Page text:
“I have heard your cries. I have heard your stories. And I have heard you concerns for your jobs,” he told the protest crowd. “I will continue to show up every single day to fight for your jobs, to fight for your rights, for everybody in Colorado to have access to this valued credit source.”
Rockvam reminded the crowd that the payday industry had successfully battled back attempts at regulation in the past.
“I want to remind you that we were here two years ago, and we didn’t win every battle, but we won the war and we will win this war.”
Writing the bill this time
Rich Jones, a director at the Bell Policy Center, which worked with Ferrandino and the Colorado Progressive Coalition to craft the referendum, told the Colorado Independent that payday lenders were exempted from usury laws by the Colorado legislature in 2000. Now payday lenders can charge fees that see consumers paying up to $20 for each of the first $300 they borrow. In other words, they pay $60 to get $300. After that, a 7.5 percent interest rate is charged for the $500 that a borrower can take out. The loan is due in 40 days, roughly. Past that period, interest rates with fees can reach 521 percent. The average rate on a payday loan is around 300 percent, which quickly turns a loan for hundreds of dollars into a debt in the thousands of dollars.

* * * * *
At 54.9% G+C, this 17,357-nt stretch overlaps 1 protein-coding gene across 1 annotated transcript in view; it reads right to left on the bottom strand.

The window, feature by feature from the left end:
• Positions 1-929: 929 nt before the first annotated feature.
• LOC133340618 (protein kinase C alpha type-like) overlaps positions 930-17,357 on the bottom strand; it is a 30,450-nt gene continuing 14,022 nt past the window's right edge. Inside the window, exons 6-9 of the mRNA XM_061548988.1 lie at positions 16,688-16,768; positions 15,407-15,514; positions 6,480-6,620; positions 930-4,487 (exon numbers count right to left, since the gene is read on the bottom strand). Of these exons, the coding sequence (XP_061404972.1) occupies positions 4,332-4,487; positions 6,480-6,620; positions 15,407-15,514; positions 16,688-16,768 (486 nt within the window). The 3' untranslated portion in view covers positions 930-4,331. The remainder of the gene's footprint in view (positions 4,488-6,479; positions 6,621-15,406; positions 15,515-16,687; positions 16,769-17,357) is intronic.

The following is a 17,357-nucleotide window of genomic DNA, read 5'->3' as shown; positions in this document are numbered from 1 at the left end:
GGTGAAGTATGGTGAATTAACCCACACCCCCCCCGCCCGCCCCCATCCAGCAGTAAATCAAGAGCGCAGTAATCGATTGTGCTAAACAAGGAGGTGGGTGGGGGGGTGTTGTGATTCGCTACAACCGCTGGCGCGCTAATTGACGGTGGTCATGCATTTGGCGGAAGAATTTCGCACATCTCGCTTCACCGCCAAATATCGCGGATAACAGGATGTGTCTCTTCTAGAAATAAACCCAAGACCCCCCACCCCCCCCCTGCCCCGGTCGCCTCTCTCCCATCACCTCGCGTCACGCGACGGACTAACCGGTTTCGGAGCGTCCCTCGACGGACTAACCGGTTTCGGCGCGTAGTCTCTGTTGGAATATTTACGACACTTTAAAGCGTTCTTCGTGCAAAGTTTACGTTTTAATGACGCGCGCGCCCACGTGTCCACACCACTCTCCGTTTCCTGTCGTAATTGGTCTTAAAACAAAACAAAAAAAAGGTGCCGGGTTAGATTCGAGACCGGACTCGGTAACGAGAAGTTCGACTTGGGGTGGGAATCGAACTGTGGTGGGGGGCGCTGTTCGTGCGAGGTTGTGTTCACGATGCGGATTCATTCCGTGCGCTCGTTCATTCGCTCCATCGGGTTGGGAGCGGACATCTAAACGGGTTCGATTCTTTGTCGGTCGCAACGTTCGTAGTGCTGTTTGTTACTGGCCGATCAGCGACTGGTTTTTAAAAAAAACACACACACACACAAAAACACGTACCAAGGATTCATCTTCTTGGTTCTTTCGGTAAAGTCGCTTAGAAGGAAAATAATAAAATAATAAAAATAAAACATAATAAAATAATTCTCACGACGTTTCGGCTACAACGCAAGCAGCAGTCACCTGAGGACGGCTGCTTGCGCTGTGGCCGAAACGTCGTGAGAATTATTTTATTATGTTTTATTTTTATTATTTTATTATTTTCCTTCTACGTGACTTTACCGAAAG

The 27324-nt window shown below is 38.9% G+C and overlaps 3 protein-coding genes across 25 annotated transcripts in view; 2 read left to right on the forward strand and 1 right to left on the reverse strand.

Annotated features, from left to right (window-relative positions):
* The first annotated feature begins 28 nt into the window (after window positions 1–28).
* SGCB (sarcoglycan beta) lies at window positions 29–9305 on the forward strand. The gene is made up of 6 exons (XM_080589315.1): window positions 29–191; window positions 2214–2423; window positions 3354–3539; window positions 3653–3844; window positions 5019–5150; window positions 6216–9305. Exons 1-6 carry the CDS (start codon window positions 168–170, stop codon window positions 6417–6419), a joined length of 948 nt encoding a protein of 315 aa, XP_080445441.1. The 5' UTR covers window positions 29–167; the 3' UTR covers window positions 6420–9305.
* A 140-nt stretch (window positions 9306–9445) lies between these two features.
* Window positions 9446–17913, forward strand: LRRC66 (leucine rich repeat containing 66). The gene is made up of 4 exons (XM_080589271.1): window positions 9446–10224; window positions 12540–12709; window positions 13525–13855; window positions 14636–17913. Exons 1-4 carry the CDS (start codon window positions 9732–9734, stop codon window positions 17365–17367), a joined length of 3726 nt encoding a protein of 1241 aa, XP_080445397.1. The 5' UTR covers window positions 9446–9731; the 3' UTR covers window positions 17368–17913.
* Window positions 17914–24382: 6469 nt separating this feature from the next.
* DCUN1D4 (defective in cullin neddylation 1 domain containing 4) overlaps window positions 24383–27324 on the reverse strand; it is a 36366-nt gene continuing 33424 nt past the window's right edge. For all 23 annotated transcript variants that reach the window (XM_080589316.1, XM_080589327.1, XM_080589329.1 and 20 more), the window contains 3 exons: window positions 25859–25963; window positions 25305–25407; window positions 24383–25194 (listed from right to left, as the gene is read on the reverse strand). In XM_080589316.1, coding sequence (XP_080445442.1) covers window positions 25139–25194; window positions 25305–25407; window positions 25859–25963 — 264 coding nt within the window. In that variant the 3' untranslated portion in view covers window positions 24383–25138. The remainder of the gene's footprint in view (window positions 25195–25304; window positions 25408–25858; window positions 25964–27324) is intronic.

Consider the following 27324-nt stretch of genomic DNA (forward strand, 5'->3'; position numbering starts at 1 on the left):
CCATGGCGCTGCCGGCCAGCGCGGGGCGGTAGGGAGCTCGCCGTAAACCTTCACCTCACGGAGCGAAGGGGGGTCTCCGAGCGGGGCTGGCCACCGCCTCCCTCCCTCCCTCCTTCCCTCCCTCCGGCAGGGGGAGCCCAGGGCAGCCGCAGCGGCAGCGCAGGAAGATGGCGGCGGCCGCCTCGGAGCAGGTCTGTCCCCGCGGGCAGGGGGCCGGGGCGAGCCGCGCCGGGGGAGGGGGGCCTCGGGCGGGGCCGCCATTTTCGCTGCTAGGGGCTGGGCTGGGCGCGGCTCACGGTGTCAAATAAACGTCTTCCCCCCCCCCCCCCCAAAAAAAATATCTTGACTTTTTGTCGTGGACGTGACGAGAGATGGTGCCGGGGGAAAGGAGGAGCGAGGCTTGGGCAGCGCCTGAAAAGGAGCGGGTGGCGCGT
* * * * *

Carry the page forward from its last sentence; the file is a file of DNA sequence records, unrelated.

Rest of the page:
“By moving to the fee structure, it allowed payday lenders to charge more than the 36 percent annual percentage rate,” Jones said. Ferrandino’s bill would remove the ability of the lenders to charge fees and cut back on the exorbitant interest rates that characterize the industry and send its customers spiraling into bankruptcy.
“The bill will ask the voters to take away the special exemption [provided by the state] and force payday lenders to play by the same rules as every other lender in the state,” Jones said.
Feeling the pain of payday lenders
Republican Reps. Frank McNulty of Highlands Ranch and Bob Gardner joined the protesters outside and reached out to the lenders, telling them, in effect, that they “felt their pain” as lawmakers attempted to cut into their business.
You provide a necessary service, McNulty told the payday lenders and employees, veering into sentimental compassion.
“You do it well. You do it with your hearts open. For that, I thank you.”
McNulty promised to fight to save the industry, taking it as a given that Ferrandino’s bill would drive the industry out of Colorado altogether.
“We don’t need to put one of the most highly transparent industries in Colorado out of business,” McNulty said. “In my opinion House Bill 1051 represents one of the most fierce intrusions into the private sector and free market.”
Gardner agreed. “We are prepared to fight the battle for you this afternoon, for what I think is a great slogan: ‘My life, my credit, my choice,'” he said to cheers.
Rockvam railed against the nanny-state style lawmakers behind the bill.